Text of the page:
Background: Half of the patients with head and neck squamous cell carcinoma (HNSCC) can be expected to fail therapy, indicating that more aggressive treatment is warranted for this group. We have developed a novel risk model that can become a basis for developing new treatment paradigms. Here we report on the performance of our model in a new multicenter cohort.
Design: Eligible patients from 3 institutions (Montefiore Medical Center, University of Manitoba, and New York University Medical Center) were identified and pathology slides from their resection specimens were reviewed by Margaret Brandwein-Gensler; risk category was assigned as previously published. Kaplan-Meier analysis was performed for disease progression and survival. Cox proportional hazards regression was performed, adjusted for potential confounders. A teaching module was also developed; attending pathologists were asked to score coded slides after a lecture and multiheaded microscope teaching session. Agreement was assessed by calculating Cohen unweighted kappa coefficients.
Result: The validation cohort consisted of 305 patients, from the above institutions, with 311 primary HNSCC of the oral cavity, oropharynx, and larynx. The median follow-up period for all patients was 27 months. Risk category predicts time to disease progression (P=0.0005), locoregional recurrence (P=0.013), and overall survival (P=0.0000) by Kaplan-Meier analysis. High-risk status is significantly associated with decreased time to disease progression, adjusted for clinical confounders (P=0.015, hazard ratio 2.32, 95% confidence interval 1.18-4.58) compared with collapsed intermediate and low-risk groups. We also demonstrate substantial interrater agreement (kappa=0.64), and very good rater agreement when compared with the standard (kappa=0.87).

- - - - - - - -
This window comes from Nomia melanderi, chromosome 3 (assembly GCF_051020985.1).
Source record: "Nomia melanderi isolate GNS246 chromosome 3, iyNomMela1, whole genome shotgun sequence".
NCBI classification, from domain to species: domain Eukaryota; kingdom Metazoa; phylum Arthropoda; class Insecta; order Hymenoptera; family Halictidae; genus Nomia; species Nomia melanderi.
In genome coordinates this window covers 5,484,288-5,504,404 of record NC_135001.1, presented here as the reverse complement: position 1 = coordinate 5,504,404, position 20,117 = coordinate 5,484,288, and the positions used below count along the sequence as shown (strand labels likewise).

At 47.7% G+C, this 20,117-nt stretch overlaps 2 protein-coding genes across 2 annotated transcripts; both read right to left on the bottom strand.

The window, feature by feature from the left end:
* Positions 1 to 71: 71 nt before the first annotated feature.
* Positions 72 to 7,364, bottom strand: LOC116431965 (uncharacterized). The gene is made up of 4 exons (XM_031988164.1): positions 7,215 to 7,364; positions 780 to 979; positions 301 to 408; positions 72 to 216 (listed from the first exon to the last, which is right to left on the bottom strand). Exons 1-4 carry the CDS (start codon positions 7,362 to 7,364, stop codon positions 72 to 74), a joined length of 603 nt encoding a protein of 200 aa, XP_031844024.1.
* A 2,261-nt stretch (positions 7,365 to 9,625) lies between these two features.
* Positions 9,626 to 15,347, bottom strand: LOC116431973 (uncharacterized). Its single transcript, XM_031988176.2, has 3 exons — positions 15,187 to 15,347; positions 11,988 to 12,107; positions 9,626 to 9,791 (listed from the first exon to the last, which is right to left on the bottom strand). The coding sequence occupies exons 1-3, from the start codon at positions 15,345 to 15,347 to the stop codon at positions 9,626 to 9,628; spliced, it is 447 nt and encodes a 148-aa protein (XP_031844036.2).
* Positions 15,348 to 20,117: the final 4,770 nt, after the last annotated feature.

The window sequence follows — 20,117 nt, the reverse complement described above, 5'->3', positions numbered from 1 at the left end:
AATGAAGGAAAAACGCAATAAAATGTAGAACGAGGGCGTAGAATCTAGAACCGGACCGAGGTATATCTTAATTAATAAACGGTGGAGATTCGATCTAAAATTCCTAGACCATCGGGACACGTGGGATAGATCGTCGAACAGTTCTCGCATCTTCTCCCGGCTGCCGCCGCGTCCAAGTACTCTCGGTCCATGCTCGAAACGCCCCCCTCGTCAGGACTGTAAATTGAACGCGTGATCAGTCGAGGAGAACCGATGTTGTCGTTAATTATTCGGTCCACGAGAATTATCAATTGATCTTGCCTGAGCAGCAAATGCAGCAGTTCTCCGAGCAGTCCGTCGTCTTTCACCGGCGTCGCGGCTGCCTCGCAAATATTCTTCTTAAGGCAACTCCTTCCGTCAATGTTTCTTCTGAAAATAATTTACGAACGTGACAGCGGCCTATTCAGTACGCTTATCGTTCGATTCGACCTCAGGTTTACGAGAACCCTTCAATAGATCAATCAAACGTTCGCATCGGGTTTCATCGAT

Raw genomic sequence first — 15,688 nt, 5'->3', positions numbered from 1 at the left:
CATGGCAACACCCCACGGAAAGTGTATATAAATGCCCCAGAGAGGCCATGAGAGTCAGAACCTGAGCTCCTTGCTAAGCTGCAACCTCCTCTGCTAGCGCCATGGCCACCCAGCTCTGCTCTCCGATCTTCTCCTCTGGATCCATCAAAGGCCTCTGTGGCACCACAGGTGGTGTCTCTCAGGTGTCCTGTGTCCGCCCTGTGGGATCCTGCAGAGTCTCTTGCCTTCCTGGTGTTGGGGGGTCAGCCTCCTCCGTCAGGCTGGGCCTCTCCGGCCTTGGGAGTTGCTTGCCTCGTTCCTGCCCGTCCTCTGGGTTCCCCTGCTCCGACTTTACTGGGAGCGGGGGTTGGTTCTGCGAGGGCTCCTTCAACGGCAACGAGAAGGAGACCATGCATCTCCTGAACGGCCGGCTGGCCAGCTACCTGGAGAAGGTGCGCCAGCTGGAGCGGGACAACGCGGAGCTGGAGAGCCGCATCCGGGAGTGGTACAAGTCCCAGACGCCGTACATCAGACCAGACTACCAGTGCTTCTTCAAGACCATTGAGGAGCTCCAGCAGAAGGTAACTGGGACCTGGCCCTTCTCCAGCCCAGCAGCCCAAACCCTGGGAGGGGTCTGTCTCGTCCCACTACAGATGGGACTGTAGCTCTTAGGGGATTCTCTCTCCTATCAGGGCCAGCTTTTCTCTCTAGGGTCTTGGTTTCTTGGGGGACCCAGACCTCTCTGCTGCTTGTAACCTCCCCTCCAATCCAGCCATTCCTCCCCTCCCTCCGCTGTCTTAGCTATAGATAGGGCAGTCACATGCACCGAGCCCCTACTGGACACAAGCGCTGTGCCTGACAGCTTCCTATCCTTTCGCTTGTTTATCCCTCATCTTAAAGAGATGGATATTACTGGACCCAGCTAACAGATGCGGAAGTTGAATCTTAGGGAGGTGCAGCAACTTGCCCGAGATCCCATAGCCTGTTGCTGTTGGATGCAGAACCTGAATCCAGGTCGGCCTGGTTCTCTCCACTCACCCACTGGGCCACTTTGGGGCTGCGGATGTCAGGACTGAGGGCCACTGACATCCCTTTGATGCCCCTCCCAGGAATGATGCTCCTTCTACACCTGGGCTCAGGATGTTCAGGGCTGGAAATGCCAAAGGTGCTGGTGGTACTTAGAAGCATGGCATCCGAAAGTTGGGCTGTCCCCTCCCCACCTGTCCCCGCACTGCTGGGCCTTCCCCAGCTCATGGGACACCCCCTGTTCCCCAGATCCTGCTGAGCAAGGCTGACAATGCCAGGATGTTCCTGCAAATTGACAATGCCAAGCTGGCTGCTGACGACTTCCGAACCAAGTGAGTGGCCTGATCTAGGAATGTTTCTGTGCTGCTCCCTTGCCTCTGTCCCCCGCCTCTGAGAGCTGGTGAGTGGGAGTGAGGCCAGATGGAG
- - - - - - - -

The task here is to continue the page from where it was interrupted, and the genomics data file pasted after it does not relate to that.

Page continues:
Conclusions: We demonstrate significant predictive performance of the risk model in a new cohort of patients with primary HNSCC, adjusted for confounders. Our training experience also supports the feasibility of adapting the risk model in clinical practice.